Dry storage casks (DSCs) store spent nuclear fuel (SNF) at sites contiguous to nuclear power plants (NPPs), known as Interim Spent Fuel Storage Installations (ISFSIs). DSCs can be stored in concrete bunkers, or designed as free-standing or anchored structures. The primary focus of this study is to investigate response of free-standing DSCs under seismic excitation. Recent consideration of DSCs as a potential midterm solution may increase the operating period (initially 20 years) up to 300 years and requires response reevaluation. A longer compliance period results in larger accelerations, and larger vertical-to-horizontal spectral acceleration ratios that could have destabilizing effects on the cask response.
The response of free-standing DSCs under seismic excitations is highly nonlinear, especially under concurrent sliding and rocking motion triggered by multidirectional seismic excitations. It depends on parameters such as aspect ratio, coefficient of friction between cask and foundation pad, and ground motion characteristics, among other factors.
This research presents the investigation on the response of free-standing DSCs under long return period seismic events. Dynamic experimental tests were performed on a 6-degree-of-freedom shake table at the University of Nevada, Reno. Ground motions used for the tests were spectrally matched to spectral acceleration for seismic events of 10,000- and 30,000-year return periods. Experimental results were used to validate finite element (FE) models. The validated models were then be used to study casks’ response under full intensity long-term seismic event, tip-over spectrum under sinusoidal excitation and soil structure interaction (SSI).
The research also addresses whether the response of DSCs is repeatable under identical ground motions. If the cask response has a relatively large variation (nonrepeatable), the analytical and FE models cannot directly capture this variation. Experimental tests on repeated ground motions showed that the dynamic response is not repeatable, which is the first indicator of chaos or extreme sensitivity to initial conditions. Numerical techniques for chaotic analysis were then implemented, for harmonic excitation, to show that DSCs’ motion is in fact chaotic for certain excitation conditions. This sensitivity was studied in FE models and analytical simulations by varying input parameters by ±1%. This small change resulted in large variation in the response.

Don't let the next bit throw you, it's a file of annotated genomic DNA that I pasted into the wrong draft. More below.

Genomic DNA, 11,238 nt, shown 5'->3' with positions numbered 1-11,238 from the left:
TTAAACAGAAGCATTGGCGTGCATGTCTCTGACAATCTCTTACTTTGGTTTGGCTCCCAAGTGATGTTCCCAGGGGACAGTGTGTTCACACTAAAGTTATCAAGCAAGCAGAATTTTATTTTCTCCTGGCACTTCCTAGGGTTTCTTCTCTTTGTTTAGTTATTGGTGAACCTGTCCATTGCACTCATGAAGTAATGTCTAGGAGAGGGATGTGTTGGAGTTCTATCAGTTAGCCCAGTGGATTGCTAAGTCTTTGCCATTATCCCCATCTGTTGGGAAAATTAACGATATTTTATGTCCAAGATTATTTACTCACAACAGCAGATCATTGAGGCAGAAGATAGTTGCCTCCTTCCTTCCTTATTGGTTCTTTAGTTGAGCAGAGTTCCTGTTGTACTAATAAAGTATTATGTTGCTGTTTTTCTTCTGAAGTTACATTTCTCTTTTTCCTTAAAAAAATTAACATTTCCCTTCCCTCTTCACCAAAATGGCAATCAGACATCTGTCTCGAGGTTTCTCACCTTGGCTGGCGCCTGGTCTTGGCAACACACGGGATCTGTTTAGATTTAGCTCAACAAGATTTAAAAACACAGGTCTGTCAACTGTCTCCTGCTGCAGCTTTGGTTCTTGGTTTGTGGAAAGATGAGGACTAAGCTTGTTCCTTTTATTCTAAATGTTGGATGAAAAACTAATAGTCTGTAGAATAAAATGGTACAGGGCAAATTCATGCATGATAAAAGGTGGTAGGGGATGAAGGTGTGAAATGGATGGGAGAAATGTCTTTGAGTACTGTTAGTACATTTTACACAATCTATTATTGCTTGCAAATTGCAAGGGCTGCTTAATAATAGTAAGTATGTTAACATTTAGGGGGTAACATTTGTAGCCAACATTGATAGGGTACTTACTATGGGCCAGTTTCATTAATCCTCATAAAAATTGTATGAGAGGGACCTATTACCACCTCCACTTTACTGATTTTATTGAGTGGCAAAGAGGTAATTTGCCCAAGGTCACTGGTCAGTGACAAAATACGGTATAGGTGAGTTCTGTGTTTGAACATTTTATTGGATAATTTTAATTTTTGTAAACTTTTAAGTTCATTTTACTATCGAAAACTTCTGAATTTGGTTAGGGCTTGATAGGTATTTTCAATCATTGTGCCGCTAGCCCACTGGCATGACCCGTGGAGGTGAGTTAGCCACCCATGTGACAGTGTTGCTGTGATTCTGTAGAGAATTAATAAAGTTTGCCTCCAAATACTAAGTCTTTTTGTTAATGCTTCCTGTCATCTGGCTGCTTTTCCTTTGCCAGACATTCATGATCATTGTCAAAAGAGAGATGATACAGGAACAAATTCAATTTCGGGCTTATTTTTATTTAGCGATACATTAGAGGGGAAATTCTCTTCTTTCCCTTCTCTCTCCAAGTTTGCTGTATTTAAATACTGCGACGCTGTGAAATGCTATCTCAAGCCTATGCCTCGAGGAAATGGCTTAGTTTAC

|Advisor:||Ibarra, Luis F.|
|Commitee:||Bartlett, Steven F., Coats, Brittany, Pantelides, Chris P., Sanders, David H.|
|School:||The University of Utah|
|Department:||Civil and Environmental Engineering|
|School Location:||United States -- Utah|
|Source:||DAI-B 79/07(E), Dissertation Abstracts International|
|Subjects:||Engineering, Civil engineering|
|Keywords:||Chaotic response, Dry storage casks, Free-standing bodies, Nonrepeatability, Rocking and sliding, Seismic response|
Copyright in each Dissertation and Thesis is retained by the author. All Rights Reserved
The supplemental file or files you are about to download were provided to ProQuest by the author as part of a
dissertation or thesis. The supplemental files are provided "AS IS" without warranty. ProQuest is not responsible for the
content, format or impact on the supplemental file(s) on our system. in some cases, the file type may be unknown or
may be a .exe file. We recommend caution as you open such files.
Copyright of the original materials contained in the supplemental file is retained by the author and your access to the
supplemental files is subject to the ProQuest Terms and Conditions of use.
Depending on the size of the file(s) you are downloading, the system may take some time to download them. Please be